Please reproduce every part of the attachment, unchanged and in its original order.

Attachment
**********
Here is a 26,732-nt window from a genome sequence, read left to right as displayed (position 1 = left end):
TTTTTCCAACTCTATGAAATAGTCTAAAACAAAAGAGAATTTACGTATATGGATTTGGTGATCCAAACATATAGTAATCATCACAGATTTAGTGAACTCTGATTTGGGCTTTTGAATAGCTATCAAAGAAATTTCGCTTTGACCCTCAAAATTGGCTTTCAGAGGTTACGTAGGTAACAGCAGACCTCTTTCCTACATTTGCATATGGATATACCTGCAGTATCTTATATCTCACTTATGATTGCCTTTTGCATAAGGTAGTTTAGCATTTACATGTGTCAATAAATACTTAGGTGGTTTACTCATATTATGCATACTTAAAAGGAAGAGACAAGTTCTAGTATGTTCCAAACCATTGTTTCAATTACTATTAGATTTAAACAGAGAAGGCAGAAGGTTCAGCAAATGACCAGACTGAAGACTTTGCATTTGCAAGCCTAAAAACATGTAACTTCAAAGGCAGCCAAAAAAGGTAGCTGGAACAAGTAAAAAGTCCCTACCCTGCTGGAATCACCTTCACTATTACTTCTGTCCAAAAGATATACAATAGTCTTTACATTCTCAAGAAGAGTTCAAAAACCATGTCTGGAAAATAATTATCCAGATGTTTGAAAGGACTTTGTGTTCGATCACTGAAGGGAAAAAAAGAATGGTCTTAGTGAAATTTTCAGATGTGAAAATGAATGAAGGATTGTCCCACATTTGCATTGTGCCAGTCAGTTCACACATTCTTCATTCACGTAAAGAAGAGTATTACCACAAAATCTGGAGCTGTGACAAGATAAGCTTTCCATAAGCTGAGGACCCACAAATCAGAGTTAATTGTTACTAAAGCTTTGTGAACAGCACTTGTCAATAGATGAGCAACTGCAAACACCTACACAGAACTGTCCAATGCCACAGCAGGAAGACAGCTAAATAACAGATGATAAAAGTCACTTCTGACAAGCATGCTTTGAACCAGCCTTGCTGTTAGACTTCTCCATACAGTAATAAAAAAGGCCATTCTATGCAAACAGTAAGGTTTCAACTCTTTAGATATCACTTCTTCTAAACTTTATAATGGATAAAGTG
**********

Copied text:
Here is a 26,732-nt window from a genome sequence, read left to right as displayed (position 1 = left end):
TTTTTCCAACTCTATGAAATAGTCTAAAACAAAAGAGAATTTACGTATATGGATTTGGTGATCCAAACATATAGTAATCATCACAGATTTAGTGAACTCTGATTTGGGCTTTTGAATAGCTATCAAAGAAATTTCGCTTTGACCCTCAAAATTGGCTTTCAGAGGTTACGTAGGTAACAGCAGACCTCTTTCCTACATTTGCATATGGATATACCTGCAGTATCTTATATCTCACTTATGATTGCCTTTTGCATAAGGTAGTTTAGCATTTACATGTGTCAATAAATACTTAGGTGGTTTACTCATATTATGCATACTTAAAAGGAAGAGACAAGTTCTAGTATGTTCCAAACCATTGTTTCAATTACTATTAGATTTAAACAGAGAAGGCAGAAGGTTCAGCAAATGACCAGACTGAAGACTTTGCATTTGCAAGCCTAAAAACATGTAACTTCAAAGGCAGCCAAAAAAGGTAGCTGGAACAAGTAAAAAGTCCCTACCCTGCTGGAATCACCTTCACTATTACTTCTGTCCAAAAGATATACAATAGTCTTTACATTCTCAAGAAGAGTTCAAAAACCATGTCTGGAAAATAATTATCCAGATGTTTGAAAGGACTTTGTGTTCGATCACTGAAGGGAAAAAAAGAATGGTCTTAGTGAAATTTTCAGATGTGAAAATGAATGAAGGATTGTCCCACATTTGCATTGTGCCAGTCAGTTCACACATTCTTCATTCACGTAAAGAAGAGTATTACCACAAAATCTGGAGCTGTGACAAGATAAGCTTTCCATAAGCTGAGGACCCACAAATCAGAGTTAATTGTTACTAAAGCTTTGTGAACAGCACTTGTCAATAGATGAGCAACTGCAAACACCTACACAGAACTGTCCAATGCCACAGCAGGAAGACAGCTAAATAACAGATGATAAAAGTCACTTCTGACAAGCATGCTTTGAACCAGCCTTGCTGTTAGACTTCTCCATACAGTAATAAAAAAGGCCATTCTATGCAAACAGTAAGGTTTCAACTCTTTAGATATCACTTCTTCTAAACTTTATAATGGATAAAGTG